Two big downsides to leasing are that 1) the tenant does not accumulate any increase in realty value both in terms of market appreciation and mortgage paydown, and 2) most leases have a premises planning event horizon of 20 years of less, which is shorter than most occupants need.

You can manage your liability to a certain extent by choosing to locate in leased premises that are in a relatively new development, are unlikely to be re-zoned for an alternate use because of the neighborhood and making sure you have multiple options to renew for your premises event planning horizon, or plan to leave.

Owned Premises

Consider ownership challenges. Many markets do not have any commercial real estate readily available for purchase at a financial or effort cost that makes sense. Purchasing ties up capital either as cash or borrowing power, is a long-term commitment, and requires a lot more administrative time than leasing. You cannot leave without selling. You will need your successor to remain as a tenant to protect your investment which means selling or leasing your property to your successor. The upside is that you have a premises planning event horizon as long as you want, your rent pays down the mortgage, your premises asset value floats up with the market, and you can sell your property or lease it to your successor.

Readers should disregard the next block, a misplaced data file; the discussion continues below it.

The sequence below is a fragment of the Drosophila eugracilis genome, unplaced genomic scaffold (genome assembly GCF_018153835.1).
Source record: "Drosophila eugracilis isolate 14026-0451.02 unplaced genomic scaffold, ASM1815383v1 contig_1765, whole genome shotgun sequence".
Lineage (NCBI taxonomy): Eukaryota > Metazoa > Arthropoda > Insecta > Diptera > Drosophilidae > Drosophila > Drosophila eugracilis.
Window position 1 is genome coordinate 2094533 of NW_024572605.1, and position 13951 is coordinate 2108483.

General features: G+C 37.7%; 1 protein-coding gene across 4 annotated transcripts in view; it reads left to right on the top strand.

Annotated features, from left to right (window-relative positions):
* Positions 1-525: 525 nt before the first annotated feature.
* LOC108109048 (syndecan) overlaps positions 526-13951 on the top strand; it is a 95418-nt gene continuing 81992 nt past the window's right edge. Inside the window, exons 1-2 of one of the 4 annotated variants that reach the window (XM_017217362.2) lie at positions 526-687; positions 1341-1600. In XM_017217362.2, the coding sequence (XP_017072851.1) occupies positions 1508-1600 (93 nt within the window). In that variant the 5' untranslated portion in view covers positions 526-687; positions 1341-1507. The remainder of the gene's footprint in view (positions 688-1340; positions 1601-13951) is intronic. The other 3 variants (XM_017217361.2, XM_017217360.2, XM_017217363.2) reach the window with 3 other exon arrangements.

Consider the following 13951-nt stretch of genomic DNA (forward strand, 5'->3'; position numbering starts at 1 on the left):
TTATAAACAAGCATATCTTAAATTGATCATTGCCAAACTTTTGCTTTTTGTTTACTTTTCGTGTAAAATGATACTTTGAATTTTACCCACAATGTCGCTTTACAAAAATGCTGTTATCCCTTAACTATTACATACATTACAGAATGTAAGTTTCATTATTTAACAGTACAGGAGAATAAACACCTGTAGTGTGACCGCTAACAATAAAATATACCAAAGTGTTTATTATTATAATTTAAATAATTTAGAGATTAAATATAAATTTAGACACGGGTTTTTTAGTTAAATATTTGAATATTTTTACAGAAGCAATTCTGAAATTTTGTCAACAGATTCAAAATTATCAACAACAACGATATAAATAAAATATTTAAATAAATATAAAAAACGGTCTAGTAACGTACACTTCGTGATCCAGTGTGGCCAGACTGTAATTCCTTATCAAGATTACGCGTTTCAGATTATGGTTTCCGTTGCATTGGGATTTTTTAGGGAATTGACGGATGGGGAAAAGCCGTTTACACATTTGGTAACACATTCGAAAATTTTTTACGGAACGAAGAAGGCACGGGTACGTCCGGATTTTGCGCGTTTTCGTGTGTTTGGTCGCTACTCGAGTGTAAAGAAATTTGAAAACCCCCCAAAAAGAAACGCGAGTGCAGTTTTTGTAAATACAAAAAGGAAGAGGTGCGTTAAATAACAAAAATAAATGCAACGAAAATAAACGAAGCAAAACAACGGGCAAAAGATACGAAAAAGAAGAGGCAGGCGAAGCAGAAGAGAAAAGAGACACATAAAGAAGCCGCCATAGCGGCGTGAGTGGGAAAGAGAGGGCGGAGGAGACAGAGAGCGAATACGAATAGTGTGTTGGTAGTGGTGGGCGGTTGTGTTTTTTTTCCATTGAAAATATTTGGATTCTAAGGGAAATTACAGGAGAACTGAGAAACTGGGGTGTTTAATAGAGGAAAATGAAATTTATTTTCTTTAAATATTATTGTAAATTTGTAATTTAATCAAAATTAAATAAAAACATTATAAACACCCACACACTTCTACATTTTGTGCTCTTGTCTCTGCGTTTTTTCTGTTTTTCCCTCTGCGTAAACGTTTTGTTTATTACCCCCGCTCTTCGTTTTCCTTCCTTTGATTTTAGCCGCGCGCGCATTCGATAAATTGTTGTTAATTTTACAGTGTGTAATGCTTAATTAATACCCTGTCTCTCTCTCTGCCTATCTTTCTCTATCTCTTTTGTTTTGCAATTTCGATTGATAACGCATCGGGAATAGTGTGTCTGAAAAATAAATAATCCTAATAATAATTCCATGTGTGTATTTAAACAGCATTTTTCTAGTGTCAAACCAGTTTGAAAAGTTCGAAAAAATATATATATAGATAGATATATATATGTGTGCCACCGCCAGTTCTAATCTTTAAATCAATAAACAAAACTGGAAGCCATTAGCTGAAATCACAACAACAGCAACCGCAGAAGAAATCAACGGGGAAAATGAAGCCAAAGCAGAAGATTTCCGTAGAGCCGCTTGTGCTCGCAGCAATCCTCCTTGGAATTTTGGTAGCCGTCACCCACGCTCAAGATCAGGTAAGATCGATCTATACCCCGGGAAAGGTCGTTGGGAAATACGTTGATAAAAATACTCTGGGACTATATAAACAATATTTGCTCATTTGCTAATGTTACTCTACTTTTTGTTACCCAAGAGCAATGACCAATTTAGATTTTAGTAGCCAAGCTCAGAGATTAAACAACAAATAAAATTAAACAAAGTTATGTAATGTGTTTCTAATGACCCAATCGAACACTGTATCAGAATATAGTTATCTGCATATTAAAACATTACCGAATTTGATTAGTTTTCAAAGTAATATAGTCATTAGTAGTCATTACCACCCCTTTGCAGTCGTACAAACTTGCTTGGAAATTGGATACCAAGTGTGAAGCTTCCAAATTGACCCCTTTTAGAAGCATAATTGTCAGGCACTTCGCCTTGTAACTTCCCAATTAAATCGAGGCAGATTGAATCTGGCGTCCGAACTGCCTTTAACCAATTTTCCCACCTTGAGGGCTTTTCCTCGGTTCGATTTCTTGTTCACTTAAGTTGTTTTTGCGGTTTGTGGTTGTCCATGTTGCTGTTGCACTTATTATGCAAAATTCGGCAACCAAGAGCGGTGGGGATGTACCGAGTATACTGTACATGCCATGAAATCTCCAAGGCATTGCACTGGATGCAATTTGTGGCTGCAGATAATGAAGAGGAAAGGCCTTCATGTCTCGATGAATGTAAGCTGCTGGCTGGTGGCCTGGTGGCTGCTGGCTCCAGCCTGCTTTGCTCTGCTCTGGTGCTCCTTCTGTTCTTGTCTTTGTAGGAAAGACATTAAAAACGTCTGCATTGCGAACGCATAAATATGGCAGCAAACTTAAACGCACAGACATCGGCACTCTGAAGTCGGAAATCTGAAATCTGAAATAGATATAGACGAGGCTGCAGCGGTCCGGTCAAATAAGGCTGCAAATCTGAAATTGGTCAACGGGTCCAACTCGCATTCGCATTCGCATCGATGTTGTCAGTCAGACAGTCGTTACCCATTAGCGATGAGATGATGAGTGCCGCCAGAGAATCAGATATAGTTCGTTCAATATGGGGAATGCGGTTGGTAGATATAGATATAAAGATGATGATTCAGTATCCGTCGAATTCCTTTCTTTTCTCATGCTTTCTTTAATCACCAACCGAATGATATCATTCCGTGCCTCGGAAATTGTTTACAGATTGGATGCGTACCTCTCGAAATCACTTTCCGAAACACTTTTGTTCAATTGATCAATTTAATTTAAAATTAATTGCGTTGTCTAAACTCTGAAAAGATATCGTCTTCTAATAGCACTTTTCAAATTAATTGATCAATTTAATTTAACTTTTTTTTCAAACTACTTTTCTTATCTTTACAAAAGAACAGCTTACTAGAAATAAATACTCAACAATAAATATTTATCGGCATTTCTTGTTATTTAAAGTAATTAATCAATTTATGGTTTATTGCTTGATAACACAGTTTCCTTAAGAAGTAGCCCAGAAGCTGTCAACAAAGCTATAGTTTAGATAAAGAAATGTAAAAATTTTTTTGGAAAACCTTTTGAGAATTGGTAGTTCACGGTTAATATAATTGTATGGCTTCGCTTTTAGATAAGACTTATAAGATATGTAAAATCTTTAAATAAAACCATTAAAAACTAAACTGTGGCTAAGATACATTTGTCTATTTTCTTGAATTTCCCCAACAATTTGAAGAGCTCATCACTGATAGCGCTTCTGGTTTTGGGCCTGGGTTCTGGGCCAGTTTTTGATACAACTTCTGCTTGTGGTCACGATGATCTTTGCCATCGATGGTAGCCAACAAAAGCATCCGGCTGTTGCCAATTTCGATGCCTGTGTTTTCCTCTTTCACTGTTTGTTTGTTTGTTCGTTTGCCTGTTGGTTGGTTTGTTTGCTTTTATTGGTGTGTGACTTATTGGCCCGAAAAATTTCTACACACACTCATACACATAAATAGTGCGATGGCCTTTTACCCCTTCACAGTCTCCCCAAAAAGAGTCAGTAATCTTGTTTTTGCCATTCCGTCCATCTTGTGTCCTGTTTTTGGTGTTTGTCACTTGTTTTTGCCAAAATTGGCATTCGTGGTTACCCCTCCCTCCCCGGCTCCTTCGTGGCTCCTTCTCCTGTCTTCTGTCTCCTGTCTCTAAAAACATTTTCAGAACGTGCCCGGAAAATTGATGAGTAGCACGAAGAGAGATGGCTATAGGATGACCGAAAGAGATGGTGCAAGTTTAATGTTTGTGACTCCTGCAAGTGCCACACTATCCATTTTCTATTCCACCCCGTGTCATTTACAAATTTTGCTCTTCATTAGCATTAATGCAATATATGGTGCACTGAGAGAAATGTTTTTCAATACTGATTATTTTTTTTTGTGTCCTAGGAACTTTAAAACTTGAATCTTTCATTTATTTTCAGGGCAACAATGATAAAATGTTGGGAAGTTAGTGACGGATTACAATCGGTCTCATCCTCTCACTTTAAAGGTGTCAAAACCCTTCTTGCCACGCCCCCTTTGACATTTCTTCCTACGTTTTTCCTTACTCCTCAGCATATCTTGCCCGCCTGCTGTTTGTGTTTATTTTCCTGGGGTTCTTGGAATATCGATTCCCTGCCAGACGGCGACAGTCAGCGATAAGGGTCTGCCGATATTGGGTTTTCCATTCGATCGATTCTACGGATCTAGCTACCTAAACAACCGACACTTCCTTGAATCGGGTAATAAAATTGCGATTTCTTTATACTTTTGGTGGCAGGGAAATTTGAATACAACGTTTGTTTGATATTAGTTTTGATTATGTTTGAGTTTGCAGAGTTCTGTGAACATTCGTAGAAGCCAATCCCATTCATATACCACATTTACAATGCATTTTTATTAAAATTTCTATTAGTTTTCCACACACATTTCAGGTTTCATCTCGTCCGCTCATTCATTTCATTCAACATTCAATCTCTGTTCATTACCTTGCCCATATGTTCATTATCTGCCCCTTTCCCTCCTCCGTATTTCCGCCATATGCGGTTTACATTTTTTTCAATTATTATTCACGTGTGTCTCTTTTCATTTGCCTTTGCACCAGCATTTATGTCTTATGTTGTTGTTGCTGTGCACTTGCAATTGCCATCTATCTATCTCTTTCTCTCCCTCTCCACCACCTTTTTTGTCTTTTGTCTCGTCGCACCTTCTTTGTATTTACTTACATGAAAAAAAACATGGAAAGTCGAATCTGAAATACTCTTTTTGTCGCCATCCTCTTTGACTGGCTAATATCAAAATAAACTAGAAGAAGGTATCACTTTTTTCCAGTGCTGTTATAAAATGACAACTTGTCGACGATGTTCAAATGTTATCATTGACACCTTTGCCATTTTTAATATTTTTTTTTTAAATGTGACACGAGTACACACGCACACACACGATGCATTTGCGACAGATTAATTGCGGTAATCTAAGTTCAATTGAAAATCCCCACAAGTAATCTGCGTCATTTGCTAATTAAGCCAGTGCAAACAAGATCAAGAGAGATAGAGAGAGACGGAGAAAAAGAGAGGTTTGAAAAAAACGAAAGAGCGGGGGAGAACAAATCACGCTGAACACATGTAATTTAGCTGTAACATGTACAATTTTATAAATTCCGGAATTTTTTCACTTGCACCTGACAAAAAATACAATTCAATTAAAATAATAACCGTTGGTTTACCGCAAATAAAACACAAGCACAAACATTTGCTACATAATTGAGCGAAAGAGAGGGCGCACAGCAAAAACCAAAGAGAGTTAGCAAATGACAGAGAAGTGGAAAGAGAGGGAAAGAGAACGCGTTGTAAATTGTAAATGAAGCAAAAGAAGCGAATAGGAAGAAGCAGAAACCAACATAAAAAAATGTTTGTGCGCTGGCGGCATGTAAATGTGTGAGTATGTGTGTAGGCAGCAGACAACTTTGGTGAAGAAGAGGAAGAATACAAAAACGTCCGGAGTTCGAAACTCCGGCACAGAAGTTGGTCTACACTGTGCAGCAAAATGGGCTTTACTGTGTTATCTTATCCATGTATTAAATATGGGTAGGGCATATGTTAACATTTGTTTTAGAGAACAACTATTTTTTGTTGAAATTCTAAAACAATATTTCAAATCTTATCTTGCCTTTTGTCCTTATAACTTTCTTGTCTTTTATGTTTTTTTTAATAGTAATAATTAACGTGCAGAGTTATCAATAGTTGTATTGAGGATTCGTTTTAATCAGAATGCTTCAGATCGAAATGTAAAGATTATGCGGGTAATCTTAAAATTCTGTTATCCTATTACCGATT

Consider buying a condominium, a redevelopment property such as a house, or a small plaza. In each case you would want the cost to you and your practice to make sense. For example, at a 5% rate of return to buy a 1,500 sf premises, you could buy a condominium at $1,000 per square foot, or redevelop a house, or buy a small plaza (after collectively factoring in other tenants rent) for $1,500,000. A 5% return on investment equates to $75,000 per year or $6,250 per month for mortgage service. Remembering you would still need to pay realty tax, maintenance and insurance cost, your ownership cost roughly equates to leasing expoense. Factoring in the cost of borrowing and the advantage of asset appreciation, over time you will generate equity and have a premises planning event horizon.

Hope is not a strategy.

If you are a tenant, look at your lease right now and determine the premises planning event horizon. Compare what the lease time line is to your premises planning event horizon is. Define the difference. Then define a strategy to accommodate your plan. You might accept that because you are in leased premises with a premises planning event horizon shorter than you require you may have to sell charts at the end of your career, or pay the cost of relocation, or hope that the landlord does give you additional options to renew as time passes. You might invest available cash as you go by to offset the decrease in expected practice sale value at the end of your career.

OR, you could start a search for available realty to buy, factoring in the level of effort and time required to secure property and build your premises.

In either case, you need to be aware of the premises planning event horizon, schedule a consult with a capable advisor to help plan your strategy, and add planning for eventualities to your list of periodic projects.

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Written by
Ian D. Toms and Jennifer L. Madgett